In court, Don Henley recounts the making of the Eagles’ megahit ‘Hotel California’


NEW YORK (AP) — Seated in a courtroom witness box, Don Henley opened a large brown envelope Tuesday and paged through the aging yellow sheets of a legal pad.

“Well, it’s got two song titles written on the top,” he explained when asked what it contained. “’After the Thrill is Gone’ and ‘One of These Nights.’”

Then came another envelope and pad, and another, and one more. They bore 1970s drafts of lyrics to two other Eagles hits, “The Long Run” and “The Sad Cafe,” in what Henley identified as his handwriting and occasionally that of band co-founder Glenn Frey.

It was the first glimpse in court of some of the physical pages at the heart of a trial involving handwritten drafts of lyrics to several Eagles songs, including the megahit “Hotel California,” and Henley’s decade-long effort to reclaim the documents.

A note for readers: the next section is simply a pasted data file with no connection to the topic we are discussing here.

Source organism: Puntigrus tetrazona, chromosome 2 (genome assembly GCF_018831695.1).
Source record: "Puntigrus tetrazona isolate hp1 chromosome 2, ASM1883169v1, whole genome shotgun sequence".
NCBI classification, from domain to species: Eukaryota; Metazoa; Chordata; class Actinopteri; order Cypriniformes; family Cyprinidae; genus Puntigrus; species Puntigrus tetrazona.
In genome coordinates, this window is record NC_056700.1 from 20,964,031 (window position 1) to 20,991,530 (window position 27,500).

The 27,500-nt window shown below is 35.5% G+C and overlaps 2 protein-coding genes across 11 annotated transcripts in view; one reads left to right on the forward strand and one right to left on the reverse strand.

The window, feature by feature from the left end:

After spending Monday telling the New York court about topics ranging from Eagles songwriting to his past personal troubles, the Eagles co-founder underwent further questioning Tuesday from lawyers for three collectibles experts who are on trial.

Henley was asked about the writing of “Hotel California” and how he didn’t notice for decades that the handwritten pages were missing. He was also asked about his past cocaine use — retorting that he was no “drug-filled zombie” — and even about a $96 limousine bill from 1973.